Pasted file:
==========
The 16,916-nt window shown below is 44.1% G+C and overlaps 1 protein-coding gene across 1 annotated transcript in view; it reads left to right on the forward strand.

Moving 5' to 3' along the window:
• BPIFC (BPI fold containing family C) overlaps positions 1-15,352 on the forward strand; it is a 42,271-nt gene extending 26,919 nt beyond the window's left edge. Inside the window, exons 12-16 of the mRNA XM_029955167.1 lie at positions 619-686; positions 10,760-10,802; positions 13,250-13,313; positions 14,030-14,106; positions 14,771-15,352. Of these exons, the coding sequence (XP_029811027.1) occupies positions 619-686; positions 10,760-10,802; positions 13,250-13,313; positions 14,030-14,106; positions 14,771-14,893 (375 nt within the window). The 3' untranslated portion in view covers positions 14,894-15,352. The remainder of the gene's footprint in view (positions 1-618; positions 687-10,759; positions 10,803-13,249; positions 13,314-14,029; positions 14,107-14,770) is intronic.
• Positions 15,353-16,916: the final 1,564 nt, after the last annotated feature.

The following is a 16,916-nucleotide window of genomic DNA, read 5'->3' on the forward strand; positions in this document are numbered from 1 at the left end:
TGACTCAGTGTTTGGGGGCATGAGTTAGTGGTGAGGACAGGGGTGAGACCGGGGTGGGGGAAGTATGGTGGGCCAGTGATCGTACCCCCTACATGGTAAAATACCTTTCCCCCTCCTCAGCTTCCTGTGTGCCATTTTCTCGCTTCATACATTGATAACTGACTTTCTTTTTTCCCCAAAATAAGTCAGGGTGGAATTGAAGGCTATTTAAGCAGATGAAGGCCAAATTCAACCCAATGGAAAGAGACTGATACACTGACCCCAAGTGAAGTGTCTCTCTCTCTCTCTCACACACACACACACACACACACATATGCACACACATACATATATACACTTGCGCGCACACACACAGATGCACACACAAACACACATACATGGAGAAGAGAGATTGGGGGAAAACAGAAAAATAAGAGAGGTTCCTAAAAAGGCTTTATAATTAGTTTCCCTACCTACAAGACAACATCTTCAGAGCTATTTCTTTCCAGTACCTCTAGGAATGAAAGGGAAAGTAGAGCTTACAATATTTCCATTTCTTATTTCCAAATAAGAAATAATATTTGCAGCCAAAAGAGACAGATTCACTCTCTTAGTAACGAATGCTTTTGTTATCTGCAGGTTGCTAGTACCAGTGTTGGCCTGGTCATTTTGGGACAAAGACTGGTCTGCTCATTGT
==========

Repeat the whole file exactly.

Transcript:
The 16,916-nt window shown below is 44.1% G+C and overlaps 1 protein-coding gene across 1 annotated transcript in view; it reads left to right on the forward strand.

Moving 5' to 3' along the window:
• BPIFC (BPI fold containing family C) overlaps positions 1-15,352 on the forward strand; it is a 42,271-nt gene extending 26,919 nt beyond the window's left edge. Inside the window, exons 12-16 of the mRNA XM_029955167.1 lie at positions 619-686; positions 10,760-10,802; positions 13,250-13,313; positions 14,030-14,106; positions 14,771-15,352. Of these exons, the coding sequence (XP_029811027.1) occupies positions 619-686; positions 10,760-10,802; positions 13,250-13,313; positions 14,030-14,106; positions 14,771-14,893 (375 nt within the window). The 3' untranslated portion in view covers positions 14,894-15,352. The remainder of the gene's footprint in view (positions 1-618; positions 687-10,759; positions 10,803-13,249; positions 13,314-14,029; positions 14,107-14,770) is intronic.
• Positions 15,353-16,916: the final 1,564 nt, after the last annotated feature.

The following is a 16,916-nucleotide window of genomic DNA, read 5'->3' on the forward strand; positions in this document are numbered from 1 at the left end:
TGACTCAGTGTTTGGGGGCATGAGTTAGTGGTGAGGACAGGGGTGAGACCGGGGTGGGGGAAGTATGGTGGGCCAGTGATCGTACCCCCTACATGGTAAAATACCTTTCCCCCTCCTCAGCTTCCTGTGTGCCATTTTCTCGCTTCATACATTGATAACTGACTTTCTTTTTTCCCCAAAATAAGTCAGGGTGGAATTGAAGGCTATTTAAGCAGATGAAGGCCAAATTCAACCCAATGGAAAGAGACTGATACACTGACCCCAAGTGAAGTGTCTCTCTCTCTCTCTCACACACACACACACACACACACATATGCACACACATACATATATACACTTGCGCGCACACACACAGATGCACACACAAACACACATACATGGAGAAGAGAGATTGGGGGAAAACAGAAAAATAAGAGAGGTTCCTAAAAAGGCTTTATAATTAGTTTCCCTACCTACAAGACAACATCTTCAGAGCTATTTCTTTCCAGTACCTCTAGGAATGAAAGGGAAAGTAGAGCTTACAATATTTCCATTTCTTATTTCCAAATAAGAAATAATATTTGCAGCCAAAAGAGACAGATTCACTCTCTTAGTAACGAATGCTTTTGTTATCTGCAGGTTGCTAGTACCAGTGTTGGCCTGGTCATTTTGGGACAAAGACTGGTCTGCTCATTGT